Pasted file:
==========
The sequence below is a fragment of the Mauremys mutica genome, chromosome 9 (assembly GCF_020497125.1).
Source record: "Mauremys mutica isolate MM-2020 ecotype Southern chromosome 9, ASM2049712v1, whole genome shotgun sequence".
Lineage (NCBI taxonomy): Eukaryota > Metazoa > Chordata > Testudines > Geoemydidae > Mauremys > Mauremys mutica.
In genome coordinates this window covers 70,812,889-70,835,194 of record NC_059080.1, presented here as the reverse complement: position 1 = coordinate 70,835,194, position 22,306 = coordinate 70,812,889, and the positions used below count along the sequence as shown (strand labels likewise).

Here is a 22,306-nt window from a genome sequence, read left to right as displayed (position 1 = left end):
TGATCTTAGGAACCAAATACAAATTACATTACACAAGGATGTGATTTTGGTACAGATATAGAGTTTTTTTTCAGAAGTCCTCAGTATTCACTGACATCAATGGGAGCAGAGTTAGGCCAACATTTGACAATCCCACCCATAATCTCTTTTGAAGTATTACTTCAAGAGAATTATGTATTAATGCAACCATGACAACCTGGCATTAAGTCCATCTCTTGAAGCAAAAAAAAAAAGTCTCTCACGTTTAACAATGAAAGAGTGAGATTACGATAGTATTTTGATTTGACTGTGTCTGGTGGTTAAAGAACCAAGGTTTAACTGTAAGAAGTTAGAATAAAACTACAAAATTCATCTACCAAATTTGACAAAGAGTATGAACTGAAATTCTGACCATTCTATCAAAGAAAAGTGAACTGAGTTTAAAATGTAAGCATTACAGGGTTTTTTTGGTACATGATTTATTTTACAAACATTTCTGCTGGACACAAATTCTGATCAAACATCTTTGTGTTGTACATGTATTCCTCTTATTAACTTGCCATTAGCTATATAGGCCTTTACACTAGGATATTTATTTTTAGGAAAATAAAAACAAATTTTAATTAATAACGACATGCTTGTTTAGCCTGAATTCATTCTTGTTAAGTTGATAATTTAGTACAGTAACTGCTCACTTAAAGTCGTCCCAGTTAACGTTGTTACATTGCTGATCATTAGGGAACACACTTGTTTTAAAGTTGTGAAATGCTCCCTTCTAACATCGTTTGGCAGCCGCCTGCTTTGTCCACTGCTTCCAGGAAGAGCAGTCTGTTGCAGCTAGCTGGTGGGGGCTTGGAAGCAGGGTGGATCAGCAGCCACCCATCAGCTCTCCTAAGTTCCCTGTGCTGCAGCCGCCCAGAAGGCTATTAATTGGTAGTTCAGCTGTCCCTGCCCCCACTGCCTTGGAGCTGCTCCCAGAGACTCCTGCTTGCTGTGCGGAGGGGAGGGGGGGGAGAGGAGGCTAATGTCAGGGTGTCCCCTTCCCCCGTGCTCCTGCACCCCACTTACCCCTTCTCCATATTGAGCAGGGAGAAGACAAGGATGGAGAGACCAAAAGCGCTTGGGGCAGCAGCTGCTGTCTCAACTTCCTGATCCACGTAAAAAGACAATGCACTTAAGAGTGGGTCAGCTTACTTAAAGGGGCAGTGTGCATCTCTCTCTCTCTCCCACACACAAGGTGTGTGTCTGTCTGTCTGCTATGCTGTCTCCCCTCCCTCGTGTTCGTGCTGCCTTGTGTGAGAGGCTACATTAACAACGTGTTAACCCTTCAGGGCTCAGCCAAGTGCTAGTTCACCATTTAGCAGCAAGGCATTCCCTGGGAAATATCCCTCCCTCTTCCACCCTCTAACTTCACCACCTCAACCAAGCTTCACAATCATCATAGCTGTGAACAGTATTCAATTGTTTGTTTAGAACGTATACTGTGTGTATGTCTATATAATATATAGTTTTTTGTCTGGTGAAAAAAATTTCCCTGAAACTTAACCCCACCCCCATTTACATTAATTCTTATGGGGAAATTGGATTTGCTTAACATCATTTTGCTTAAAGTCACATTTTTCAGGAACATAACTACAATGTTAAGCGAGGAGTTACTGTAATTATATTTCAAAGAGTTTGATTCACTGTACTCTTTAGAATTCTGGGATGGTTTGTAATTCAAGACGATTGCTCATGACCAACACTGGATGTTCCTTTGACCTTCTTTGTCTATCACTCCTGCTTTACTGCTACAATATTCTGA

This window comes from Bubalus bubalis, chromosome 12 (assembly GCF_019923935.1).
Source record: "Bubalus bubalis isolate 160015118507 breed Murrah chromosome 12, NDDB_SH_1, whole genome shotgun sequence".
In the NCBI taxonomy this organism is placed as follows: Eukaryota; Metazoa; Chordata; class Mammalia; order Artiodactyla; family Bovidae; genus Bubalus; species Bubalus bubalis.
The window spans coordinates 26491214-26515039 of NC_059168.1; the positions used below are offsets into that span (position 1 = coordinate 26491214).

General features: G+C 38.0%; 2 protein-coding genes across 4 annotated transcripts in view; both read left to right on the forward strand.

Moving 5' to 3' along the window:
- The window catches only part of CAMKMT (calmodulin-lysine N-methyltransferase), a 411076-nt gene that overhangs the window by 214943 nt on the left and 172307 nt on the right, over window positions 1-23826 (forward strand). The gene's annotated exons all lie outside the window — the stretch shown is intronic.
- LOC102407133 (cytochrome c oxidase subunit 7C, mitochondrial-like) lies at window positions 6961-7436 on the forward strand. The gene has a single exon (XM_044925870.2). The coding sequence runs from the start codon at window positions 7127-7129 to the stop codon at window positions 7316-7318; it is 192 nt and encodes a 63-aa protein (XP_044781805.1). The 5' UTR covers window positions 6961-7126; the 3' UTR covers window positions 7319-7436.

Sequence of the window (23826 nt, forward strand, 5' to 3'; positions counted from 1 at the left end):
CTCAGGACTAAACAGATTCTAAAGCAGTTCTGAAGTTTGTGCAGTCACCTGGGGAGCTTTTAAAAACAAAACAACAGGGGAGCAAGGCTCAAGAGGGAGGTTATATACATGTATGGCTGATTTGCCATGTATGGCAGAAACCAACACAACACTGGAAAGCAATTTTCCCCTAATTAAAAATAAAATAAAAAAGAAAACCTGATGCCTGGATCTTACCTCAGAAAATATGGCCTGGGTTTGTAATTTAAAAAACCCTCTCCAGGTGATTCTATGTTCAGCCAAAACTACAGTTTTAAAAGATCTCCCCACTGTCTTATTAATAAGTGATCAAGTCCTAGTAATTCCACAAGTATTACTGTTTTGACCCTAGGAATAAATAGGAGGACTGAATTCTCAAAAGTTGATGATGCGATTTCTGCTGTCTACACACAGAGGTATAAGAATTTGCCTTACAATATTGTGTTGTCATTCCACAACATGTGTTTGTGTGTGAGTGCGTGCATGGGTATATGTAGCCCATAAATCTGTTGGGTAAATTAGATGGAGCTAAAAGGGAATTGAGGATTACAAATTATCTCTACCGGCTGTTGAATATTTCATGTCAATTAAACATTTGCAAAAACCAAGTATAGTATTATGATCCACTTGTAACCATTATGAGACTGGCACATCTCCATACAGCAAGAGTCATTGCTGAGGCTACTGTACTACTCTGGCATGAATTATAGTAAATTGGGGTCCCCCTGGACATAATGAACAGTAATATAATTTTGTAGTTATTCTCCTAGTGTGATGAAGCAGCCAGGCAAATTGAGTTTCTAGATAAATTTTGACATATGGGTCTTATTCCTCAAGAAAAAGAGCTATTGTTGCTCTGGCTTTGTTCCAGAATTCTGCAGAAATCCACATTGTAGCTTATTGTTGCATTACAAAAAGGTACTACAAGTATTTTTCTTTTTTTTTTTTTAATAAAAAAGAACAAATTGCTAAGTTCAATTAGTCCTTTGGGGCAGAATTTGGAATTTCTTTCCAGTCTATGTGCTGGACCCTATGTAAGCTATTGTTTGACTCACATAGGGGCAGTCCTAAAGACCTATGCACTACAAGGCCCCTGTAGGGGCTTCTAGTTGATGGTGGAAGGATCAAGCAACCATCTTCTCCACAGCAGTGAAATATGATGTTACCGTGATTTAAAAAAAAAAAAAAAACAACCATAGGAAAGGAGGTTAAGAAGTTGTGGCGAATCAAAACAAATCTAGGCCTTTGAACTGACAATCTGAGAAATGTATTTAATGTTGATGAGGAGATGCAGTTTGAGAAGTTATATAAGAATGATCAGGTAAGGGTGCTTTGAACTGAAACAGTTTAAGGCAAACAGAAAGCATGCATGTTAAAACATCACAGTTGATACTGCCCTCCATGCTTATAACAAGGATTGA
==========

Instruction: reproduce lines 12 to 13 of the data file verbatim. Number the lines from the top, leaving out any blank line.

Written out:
Moving 5' to 3' along the window:
- The window catches only part of CAMKMT (calmodulin-lysine N-methyltransferase), a 411076-nt gene that overhangs the window by 214943 nt on the left and 172307 nt on the right, over window positions 1-23826 (forward strand). The gene's annotated exons all lie outside the window — the stretch shown is intronic.